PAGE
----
Excessive consumption of sugary beverages (soft drinks, fresh water, juices, coffee and tea with added sugar, sports drinks, natural fruit juices – with and without added sugar) leads to high calorie (energy) intake, resulting in overweight and obesity. In addition to being independently related to an increased risk of developing type II diabetes, dyslipidemias (conditions related to increased risk of atherosclerosis) and cardiovascular disease. Excessive consumption of whole milk, a major source of saturated fat, is also known to increase the risk of cardiovascular disease.

In the origins of the human species, water and breast milk were the only two types of beverages consumed. It has been in the last 11,000 years that humans began consuming other types of beverages. In the last 30 years there has been an alarming increase in the consumption of sugary beverages globally and in all age groups. In the case of the United States, in the 1970s, sugar-sweetened beverages accounted for almost 4% of total calorie intake, a percentage that increased to 9% by 2001.

The same trend has been seen in lower-income countries. In the case of Mexico, consumption of sugary beverages has increased considerably throughout the population over the past 13 years, especially among schoolchildren between 5 and 11 years of age, adolescent women and adults. This increase is mainly due to an increase in the consumption of flavored milk, fresh water with sugar and fruit-based juices – in the case of children – and soft drinks, coffee/tea with added sugar and fresh water – in the case of women.

Currently, Mexicans are among the largest consumers of sugary beverages in the world, representing 19 percent of the energy consumption (calories) of a day. On average, a 355-ml can of soda has 7.4 tablespoons of sugar (37 grams of sugar), approximately 75% of the maximum limit of sugar for an adult during an entire day (around 50 grams of sugar) and 150% of the limit considered advisable by the new sugar consumption guidelines proposed by the WHO (25 grams of sugar). The high consumption of sugary drinks and their relationship with the increased risk of developing overweight, obesity and chronic diseases has made it imperative to issue recommendations on the consumption of beverages for the population.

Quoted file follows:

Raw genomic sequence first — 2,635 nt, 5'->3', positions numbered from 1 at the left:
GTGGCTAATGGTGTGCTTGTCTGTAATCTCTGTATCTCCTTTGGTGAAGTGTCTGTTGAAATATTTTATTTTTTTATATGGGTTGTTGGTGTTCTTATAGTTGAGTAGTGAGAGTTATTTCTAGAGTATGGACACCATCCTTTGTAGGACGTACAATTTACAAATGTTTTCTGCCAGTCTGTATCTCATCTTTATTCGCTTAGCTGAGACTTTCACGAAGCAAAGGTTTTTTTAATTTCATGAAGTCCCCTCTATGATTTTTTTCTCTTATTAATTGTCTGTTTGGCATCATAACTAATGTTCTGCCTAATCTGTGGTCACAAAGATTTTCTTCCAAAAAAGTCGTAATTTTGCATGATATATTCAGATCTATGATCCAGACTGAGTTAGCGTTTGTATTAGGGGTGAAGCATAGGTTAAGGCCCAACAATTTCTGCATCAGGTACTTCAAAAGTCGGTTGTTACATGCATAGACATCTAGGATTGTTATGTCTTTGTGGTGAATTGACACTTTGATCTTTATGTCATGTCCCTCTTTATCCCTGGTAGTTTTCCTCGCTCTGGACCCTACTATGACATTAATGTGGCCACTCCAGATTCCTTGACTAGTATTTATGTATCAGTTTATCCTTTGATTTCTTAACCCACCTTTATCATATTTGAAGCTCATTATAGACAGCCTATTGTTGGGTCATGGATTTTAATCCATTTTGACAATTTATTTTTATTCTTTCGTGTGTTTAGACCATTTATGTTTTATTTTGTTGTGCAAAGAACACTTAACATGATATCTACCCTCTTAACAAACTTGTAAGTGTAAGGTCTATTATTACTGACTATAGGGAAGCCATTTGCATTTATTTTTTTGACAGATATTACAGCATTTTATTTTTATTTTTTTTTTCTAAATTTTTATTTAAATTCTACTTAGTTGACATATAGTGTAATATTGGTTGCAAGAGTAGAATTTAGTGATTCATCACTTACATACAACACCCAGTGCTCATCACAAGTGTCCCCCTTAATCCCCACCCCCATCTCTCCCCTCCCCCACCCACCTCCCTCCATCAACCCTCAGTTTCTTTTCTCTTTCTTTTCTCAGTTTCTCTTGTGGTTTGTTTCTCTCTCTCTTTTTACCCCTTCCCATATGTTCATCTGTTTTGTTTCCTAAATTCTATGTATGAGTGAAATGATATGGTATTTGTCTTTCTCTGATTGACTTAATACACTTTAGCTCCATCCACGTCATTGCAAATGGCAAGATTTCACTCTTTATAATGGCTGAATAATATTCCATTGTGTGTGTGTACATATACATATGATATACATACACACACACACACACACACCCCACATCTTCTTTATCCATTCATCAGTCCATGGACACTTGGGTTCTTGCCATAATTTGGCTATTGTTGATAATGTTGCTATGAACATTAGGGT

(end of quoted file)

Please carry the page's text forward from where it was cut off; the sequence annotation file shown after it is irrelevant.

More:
So what are some healthy drinks to consider?

1. Drinking water – the healthiest drink to meet hydration needs.

2. Semi-skimmed and skimmed milk with no added sugar. Important source of calcium and vitamin D. It is recommended for children over two years old, adolescents and adults. The consumption of semi-skimmed and skimmed milk should be preferred over whole milk, which has a high content of saturated fat, whose consumption is related to cardiovascular diseases.

3. Coffee and tea without added sugar. Some health benefits have been found from moderate consumption of coffee and tea (no more than 4 cups per day of coffee), mainly in adults. However, the addition of milk or sugar increases the caloric intake (energy density) of these drinks and therefore makes their consumption less recommendable.

4. Coffee and tea with non-caloric sweeteners and diet soft drinks. The consumption of these beverages is preferable to those that have caloric sweeteners, as they do not increase energy consumption. However, their consumption may increase the preference for sweet foods and displace water, so it is not recommended for children.

5. 100% fruit juice. Their consumption should be limited to half a glass per day (125 ml), as they provide the same or more calories than other sugary drinks, without the benefits of the whole fruit. It is recommended to eat fruit in chunks instead of drinking juices.

Soft drinks and other drinks with added sugar (fresh water, artificial fruit juices, sports drinks). The World Health Organization recently issued a recommendation on the amount of simple sugar (the main component of sugary drinks) that should be included in a proper diet. According to the available scientific evidence, simple sugars should not provide more than 10% of total energy consumption in a day. A greater contribution to this 10% is associated with weight gain, overweight and obesity, chronic diseases, and more tooth decay. Considering this recommendation, the consumption of soft drinks and beverages with added sugar should be avoided, or consumed only sporadically and in minimal quantities.

Recommendations do not include alcoholic beverages . If consumed, it is recommended to restrict to no more than one drink per day and only in adults. One drink per day corresponds to: 240 mL (one glass) of beer (regular or light), 150 mL (one glass) of wine or 45 mL of distilled beverages.

Drink recommendations for healthy living are directed primarily to adults. If these recommendations are extended to children and adolescents, some modifications are required, as in the case of drinks with noncaloric sweeteners, which are not recommended for children, as well as the consumption of coffee and tea with caffeine.

From now on, look at what you drink, and consider these recommendations. Drinks are an important part of healthy living. Share this article and help your friends and family stay healthy.